Event information

18 April 2024, 18:00-19:30
Register start 25 March 2024
Register end 18 April 2024


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Recognition of Gender Apartheid as an International Crime: Significance and Challenges


A hand on a wire fence A hand on a wire fence

The term ‘gender apartheid’ has been in use for decades; over the last two years, the use of the term and calls for gender apartheid to be recognized as a crime against humanity have become louder and more insistent. Initially arising from the Afghan and Iranian civil society, these calls have been joined by South African anti-apartheid activists, international legal experts, United Nations experts, and a phalanx of notable figures, including Nobel Peace Prize winners Malala Yousafzai and Narges Mohammadi.

Proponents of codifying the crime of gender apartheid assert that the regime of systematic domination and oppression institutionalized by the Taliban in Afghanistan, like that of the South African regime before it, has laid bare a gap in the legal framework, this time located within the definition of the crime against humanity of apartheid. The failure to codify gender apartheid has curtailed the international community’s capacity to accurately define this distinct crime, characterized by its unique animus and structure, and ensure accountability for its occurrence. As a consequence, it is posited that there is a gap in the ability to hold perpetrators–both State and individual–to account for the totality of the crimes they have committed, and to recognize and repair the distinct and often transgenerational harms suffered by victims of gender apartheid.

Last year, in light of the prevailing inhuman acts based on gender experienced by women in Afghanistan and Iran, a campaign advocating for the codification of gender apartheid under international law and recognition of gender apartheid as an international crime emerged. Since then, there have been a report and statements by the UN Special Rapporteur on the situation of human rights in Iran, the UN Special Rapporteur on the situation of human rights in Afghanistan and the Working Group on discrimination against women and girls that described the situation in these two countries as gender apartheid.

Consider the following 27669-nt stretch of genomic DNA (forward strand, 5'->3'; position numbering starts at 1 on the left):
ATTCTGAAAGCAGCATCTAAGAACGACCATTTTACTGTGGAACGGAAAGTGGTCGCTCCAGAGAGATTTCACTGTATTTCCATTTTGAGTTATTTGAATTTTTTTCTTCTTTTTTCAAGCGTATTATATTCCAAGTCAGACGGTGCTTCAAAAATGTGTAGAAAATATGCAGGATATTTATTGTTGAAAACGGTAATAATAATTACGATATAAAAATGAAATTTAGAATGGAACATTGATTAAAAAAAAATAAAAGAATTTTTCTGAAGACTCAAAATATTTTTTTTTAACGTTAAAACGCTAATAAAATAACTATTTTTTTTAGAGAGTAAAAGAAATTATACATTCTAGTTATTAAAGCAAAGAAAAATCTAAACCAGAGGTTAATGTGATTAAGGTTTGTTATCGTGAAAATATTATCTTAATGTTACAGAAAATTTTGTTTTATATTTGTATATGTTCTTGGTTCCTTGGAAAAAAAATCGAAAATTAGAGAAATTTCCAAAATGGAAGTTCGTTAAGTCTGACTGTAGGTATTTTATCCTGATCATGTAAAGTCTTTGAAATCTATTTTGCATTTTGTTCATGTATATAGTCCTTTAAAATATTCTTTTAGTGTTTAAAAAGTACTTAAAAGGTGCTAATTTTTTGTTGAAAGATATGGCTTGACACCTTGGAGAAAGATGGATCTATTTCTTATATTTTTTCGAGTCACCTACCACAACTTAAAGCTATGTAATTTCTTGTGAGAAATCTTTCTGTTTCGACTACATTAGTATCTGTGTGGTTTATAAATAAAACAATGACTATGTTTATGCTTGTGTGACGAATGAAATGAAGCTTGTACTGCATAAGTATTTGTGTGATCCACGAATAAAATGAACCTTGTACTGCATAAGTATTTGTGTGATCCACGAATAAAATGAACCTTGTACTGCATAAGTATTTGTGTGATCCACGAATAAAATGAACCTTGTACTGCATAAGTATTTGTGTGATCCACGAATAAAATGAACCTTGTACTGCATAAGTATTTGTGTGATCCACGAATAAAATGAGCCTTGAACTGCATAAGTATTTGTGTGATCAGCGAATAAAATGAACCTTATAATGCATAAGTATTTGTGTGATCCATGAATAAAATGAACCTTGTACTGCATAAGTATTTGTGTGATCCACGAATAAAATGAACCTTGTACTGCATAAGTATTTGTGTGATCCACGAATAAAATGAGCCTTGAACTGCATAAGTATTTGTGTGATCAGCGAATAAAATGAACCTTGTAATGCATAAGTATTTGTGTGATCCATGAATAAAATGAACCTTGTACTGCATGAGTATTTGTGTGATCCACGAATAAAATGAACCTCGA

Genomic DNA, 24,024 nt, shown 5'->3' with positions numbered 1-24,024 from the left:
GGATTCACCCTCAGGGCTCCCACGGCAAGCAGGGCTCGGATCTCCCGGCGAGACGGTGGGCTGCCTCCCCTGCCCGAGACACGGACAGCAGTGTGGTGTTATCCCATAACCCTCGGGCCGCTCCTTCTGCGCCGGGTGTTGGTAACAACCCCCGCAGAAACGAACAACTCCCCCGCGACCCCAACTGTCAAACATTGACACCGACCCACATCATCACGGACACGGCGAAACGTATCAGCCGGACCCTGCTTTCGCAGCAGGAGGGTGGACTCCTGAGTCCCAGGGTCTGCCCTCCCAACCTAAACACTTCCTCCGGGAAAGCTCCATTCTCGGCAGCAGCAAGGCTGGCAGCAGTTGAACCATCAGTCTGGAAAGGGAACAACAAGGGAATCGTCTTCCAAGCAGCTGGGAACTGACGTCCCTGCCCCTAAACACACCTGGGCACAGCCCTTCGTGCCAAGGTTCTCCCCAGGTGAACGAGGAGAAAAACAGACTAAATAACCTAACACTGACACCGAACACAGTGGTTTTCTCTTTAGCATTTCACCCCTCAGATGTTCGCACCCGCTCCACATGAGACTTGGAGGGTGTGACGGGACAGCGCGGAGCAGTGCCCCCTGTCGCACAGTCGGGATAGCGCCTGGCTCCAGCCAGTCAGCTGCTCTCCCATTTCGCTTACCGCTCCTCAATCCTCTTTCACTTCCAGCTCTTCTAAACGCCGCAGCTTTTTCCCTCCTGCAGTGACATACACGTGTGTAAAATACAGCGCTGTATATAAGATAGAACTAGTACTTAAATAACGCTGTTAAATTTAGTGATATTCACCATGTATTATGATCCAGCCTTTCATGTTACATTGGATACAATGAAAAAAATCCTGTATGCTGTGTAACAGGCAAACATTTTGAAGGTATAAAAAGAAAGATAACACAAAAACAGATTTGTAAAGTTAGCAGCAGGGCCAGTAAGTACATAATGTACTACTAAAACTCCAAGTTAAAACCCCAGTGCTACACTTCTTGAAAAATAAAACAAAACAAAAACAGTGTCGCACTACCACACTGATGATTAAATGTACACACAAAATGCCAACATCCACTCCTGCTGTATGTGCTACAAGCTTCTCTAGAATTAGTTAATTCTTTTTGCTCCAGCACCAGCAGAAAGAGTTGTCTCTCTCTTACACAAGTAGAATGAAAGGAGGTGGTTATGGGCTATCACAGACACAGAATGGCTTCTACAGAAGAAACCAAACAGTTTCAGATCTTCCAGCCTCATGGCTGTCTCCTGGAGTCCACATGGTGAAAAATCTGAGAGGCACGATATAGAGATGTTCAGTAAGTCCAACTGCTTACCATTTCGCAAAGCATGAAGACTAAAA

This panel will address crucial questions surrounding the necessity of a legal framework for gender apartheid under international law. It will delve into the significance of such a concept and explore how the crime of apartheid (whether race- or gender-based) is distinct from other international crimes including gender persecution. Moreover, it will explore how the crime would be indicted in practice, including for a wide variety of victims and survivors, including individuals of all sexual orientations, gender identities, expressions, and sexual characteristics.


  • Shima Esmailian, PhD candidate in Law at the University of Geneva Law Faculty and Teaching Assistant at the Geneva Academy


  • Sareta Ashraph, Senior Legal Adviser, Center for Justice and Accountability and US Holocaust Memorial Museum and faculty member, Geneva Academy
  • Madeline Rees, British lawyer and Secretary General, Women's International League for Peace and Freedom (WILPF)


This event will be followed by drinks.



This event may be filmed, recorded and/or photographed on behalf of the Geneva Academy. The Geneva Academy may use these recordings and photographs for internal and external communications for information, teaching and research purposes, and/or promotion and illustration through its various media channels (website, social media, newsletters, annual report, etc.).

By participating in this event, you are agreeing to the possibility of appearing in the aforementioned films, recordings and photographs, and their subsequent use by the Geneva Academy.


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